US western Pacific council to discuss crab, bigeye tuna stocks

By Undercurrent News 

The US Western Pacific Regional Fishery Management Council (WPRFMC) will meet next week to discuss setting allowable biological catch (ABC) limits for Kona crab in Hawaii as well as bigeye tuna catch limits for longliners.

According to a release from the council ahead of its three-day meeting in Honolulu, which begins June 22, members of its scientific and statistical committee (SSC) will hear reports in order to help them make recommendations on the ABC for Kona crab. A recently produced stock assessment on the species gives catch projections until 2026 and will help the committee recommend the ABC for the 2020 to 2023 period.

The committee will also consider recommendations for catch limits in for longline bigeye tuna for US territories. The regional Western and Central Pacific Fisheries Commission limited US longline bigeye catch to 3,554 metric tons annually in 2019 and 2020 but the US National Marine Fisheries Service has the authority to set limits for the individual territories. The council's SSC will make recommendations on those limits. 

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High tuna catches cause bottlenecks, market pressure in Pacific

By Neil Ramsden

High levels of tuna catches in the western, central, and eastern regions of the Pacific Ocean in May and June have led to supply bottlenecks and a tricky time for the logistics chain, according to an internal memo from the World Tuna Purse Seine Organisation (WTPO).

The note, seen by Undercurrent News, notes "above average" catching "from May this year to the first week of June 2019". Over the same period, Atlantic catches have been average and Indian Ocean landings poor, it said.

At the end of May Undercurrent reported skipjack tuna prices in key processing hubs such as Thailand and Ecuador were expected to weaken in June, signaling the downtrend started in May might continue into the summer months.

Higher Chinese offering in key markets and lower demand in the Middle East were mentioned as the key bearish drivers, while some sources in Ecuador pointed out that price instability is hindering commissioning of new fishing vessels in Latin America.

High catch levels in May have seen a lack of carrier space at sea in the Western and Central Pacific Fisheries Commission (WCPFC) region, as well as a lack of cold storage space in ports, resulting in slow unloading and turnaround of reefer carriers, said WTPO.

"Purse seine vessels have been forced to stay in port for 10 to 12 days longer than usual, while we have reports that some... have stayed in port for more than two weeks."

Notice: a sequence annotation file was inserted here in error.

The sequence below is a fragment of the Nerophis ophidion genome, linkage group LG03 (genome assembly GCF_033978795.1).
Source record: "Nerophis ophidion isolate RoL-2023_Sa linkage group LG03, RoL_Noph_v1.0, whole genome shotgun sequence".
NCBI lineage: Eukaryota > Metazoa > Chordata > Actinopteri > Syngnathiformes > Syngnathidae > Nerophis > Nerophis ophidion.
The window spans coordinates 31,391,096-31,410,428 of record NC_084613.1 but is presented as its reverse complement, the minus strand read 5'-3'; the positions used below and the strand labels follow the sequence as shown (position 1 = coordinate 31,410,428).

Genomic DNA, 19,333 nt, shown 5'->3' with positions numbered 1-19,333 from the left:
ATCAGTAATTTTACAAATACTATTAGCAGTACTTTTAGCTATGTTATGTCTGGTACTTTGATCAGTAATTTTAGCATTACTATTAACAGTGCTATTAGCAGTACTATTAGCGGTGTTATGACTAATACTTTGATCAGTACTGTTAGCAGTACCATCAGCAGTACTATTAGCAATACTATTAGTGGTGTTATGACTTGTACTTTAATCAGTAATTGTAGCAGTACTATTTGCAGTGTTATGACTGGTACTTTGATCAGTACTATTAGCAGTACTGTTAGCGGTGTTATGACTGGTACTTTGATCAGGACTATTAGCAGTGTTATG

This has seen most purse seine vessel owners -- as well as traders -- in the WCPFC suffer from demurrage charges "imposed by refrigerated carrier companies, in addition to high fishing access fees".

"This further aggravates the overall economic viability of the fishing vessel operator/company," said the WTPO secretariat.

It said there was a consensus from most member companies in the western and central Pacific Ocean (WCPO), Indian Ocean, and Atlantic Ocean, to voluntarily call some vessels back to their home ports for early drydocking and maintenance work, plus vessels which are also scheduled to leave port have been ordered to stay in port due to the unfavorable conditions at the fishing grounds. The WTPO encouraged others to do the same.

"We analyze that the situation will stabilize soon given the upcoming ban on [fish aggregating devices] in the WCPO by July 1, which will result in a 30% reduction in production based on past three years data." A complete fishing ban in the eastern Pacific is also due for July 29 to Oct. 8, a source further told Undercurrent.

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US NGO works as high seas sleuth to track illegal fishing

WASHINGTON: From her desk in a building in downtown Washington, Lacey Malarky monitors fishing vessels that take advantage of the vastness of Earth’s oceans to cheat in the belief that no one is watching. 

Malarky uses a website called Global Fishing Watch, which was launched by her employer, the NGO Oceana, with Google and a non-profit called SkyTruth less than three years ago to trace where 70,000 fishing vessels have sailed since 2012. 

The site analyses the GPS signals emitted by these ships and plots them on a map to help people such as Malarky to determine if they have gone into a protected region, or are in fact working in an area that corresponds to the species of fish they say they are looking for. 

Using artificial intelligence, Global Fishing Watch can even tell what kind of fishing technique a vessel is engaged in: trawling (a net that drags along the seabed); longlining (a line with baited hooks spaced at intervals) or purse seine fishing (using a net that hangs vertically and surrounds a school of fish). 

Each method has its own its pace and trajectory and targets specific species.


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U.S. House passes Herrera Beutler bill on ocean acidification

By Calley Hair, Columbian staff writer

A bill that would allow institutions researching ocean acidification to compete for $50 million annually in federal prize money passed the U.S. House of Representatives after being introduced by Rep. Jaime Herrera Beutler, R-Battle Ground, earlier this year.

The Ocean Acidification Innovation Act, or H.R. 1921, coasted to victory Wednesday morning with 395 “yay” votes to 22 “nays.” Its next stop is the Senate, where the bipartisan legislation is expected pass.

Under the bill, federal agencies would be able to use existing funds to conduct prize contests — awarding competitors who find better ways to research, monitor and manage ocean acidification.

The National Oceanic and Atmospheric Administration would free up $30.5 million per year through 2024 for the prize money, according to the bill’s text. The National Science Foundation would supply an additional $20 million per year.

Prize money is a carrot commonly dangled by the federal government to boost research and investment into environmental science. Last year, for instance, the U.S. Department of Energy launched a $3 million series of prize contests for entrepreneurs developing new solar technology.